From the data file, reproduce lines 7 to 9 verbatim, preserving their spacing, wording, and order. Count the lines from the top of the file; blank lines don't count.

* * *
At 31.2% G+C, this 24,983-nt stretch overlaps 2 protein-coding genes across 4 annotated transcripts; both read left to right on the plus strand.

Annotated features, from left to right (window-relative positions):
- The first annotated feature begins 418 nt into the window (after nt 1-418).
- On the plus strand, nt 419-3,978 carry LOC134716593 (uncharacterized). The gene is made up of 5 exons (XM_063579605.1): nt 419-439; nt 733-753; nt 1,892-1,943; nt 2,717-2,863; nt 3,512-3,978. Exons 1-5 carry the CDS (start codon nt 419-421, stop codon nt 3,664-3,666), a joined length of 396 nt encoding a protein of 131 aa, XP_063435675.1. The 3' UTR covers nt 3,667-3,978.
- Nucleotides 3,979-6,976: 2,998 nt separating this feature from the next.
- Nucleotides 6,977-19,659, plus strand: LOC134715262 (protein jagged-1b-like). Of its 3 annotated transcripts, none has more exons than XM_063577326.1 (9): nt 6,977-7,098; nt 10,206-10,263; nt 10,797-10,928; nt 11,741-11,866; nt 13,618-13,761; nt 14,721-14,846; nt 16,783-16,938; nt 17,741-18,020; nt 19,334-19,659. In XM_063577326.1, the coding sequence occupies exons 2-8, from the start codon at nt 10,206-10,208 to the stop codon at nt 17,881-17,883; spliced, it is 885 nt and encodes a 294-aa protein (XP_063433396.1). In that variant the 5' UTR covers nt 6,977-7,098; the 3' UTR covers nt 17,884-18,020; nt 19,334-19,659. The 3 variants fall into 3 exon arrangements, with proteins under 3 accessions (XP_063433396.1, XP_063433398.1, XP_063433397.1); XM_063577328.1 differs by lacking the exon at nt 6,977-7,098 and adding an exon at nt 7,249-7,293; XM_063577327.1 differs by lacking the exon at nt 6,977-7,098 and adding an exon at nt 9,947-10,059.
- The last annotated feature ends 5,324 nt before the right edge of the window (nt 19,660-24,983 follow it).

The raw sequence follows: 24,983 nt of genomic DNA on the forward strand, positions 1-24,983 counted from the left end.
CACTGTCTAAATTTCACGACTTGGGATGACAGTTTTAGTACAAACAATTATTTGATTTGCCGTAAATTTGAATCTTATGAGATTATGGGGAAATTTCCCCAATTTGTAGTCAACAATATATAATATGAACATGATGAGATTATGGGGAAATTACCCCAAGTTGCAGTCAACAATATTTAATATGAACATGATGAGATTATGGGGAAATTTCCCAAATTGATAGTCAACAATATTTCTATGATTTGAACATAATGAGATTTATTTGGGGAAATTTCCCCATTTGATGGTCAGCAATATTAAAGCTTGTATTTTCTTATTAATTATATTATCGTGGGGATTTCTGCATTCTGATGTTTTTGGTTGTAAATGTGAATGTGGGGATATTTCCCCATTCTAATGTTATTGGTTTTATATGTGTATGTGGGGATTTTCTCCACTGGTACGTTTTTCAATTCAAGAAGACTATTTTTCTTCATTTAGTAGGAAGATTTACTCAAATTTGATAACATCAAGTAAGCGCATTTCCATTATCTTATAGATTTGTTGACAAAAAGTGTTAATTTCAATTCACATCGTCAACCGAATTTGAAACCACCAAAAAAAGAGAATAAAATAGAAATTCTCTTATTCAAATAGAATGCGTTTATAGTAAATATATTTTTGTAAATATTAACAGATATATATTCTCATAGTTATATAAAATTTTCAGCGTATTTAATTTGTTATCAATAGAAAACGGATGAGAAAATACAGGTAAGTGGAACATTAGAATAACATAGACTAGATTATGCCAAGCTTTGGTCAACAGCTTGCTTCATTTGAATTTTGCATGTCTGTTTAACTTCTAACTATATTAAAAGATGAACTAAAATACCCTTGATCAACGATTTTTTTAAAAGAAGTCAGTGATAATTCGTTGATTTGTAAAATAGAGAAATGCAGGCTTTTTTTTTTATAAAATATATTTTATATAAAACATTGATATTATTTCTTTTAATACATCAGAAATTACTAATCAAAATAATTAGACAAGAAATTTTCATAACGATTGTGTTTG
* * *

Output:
- The last annotated feature ends 5,324 nt before the right edge of the window (nt 19,660-24,983 follow it).

The raw sequence follows: 24,983 nt of genomic DNA on the forward strand, positions 1-24,983 counted from the left end.
CACTGTCTAAATTTCACGACTTGGGATGACAGTTTTAGTACAAACAATTATTTGATTTGCCGTAAATTTGAATCTTATGAGATTATGGGGAAATTTCCCCAATTTGTAGTCAACAATATATAATATGAACATGATGAGATTATGGGGAAATTACCCCAAGTTGCAGTCAACAATATTTAATATGAACATGATGAGATTATGGGGAAATTTCCCAAATTGATAGTCAACAATATTTCTATGATTTGAACATAATGAGATTTATTTGGGGAAATTTCCCCATTTGATGGTCAGCAATATTAAAGCTTGTATTTTCTTATTAATTATATTATCGTGGGGATTTCTGCATTCTGATGTTTTTGGTTGTAAATGTGAATGTGGGGATATTTCCCCATTCTAATGTTATTGGTTTTATATGTGTATGTGGGGATTTTCTCCACTGGTACGTTTTTCAATTCAAGAAGACTATTTTTCTTCATTTAGTAGGAAGATTTACTCAAATTTGATAACATCAAGTAAGCGCATTTCCATTATCTTATAGATTTGTTGACAAAAAGTGTTAATTTCAATTCACATCGTCAACCGAATTTGAAACCACCAAAAAAAGAGAATAAAATAGAAATTCTCTTATTCAAATAGAATGCGTTTATAGTAAATATATTTTTGTAAATATTAACAGATATATATTCTCATAGTTATATAAAATTTTCAGCGTATTTAATTTGTTATCAATAGAAAACGGATGAGAAAATACAGGTAAGTGGAACATTAGAATAACATAGACTAGATTATGCCAAGCTTTGGTCAACAGCTTGCTTCATTTGAATTTTGCATGTCTGTTTAACTTCTAACTATATTAAAAGATGAACTAAAATACCCTTGATCAACGATTTTTTTAAAAGAAGTCAGTGATAATTCGTTGATTTGTAAAATAGAGAAATGCAGGCTTTTTTTTTTATAAAATATATTTTATATAAAACATTGATATTATTTCTTTTAATACATCAGAAATTACTAATCAAAATAATTAGACAAGAAATTTTCATAACGATTGTGTTTG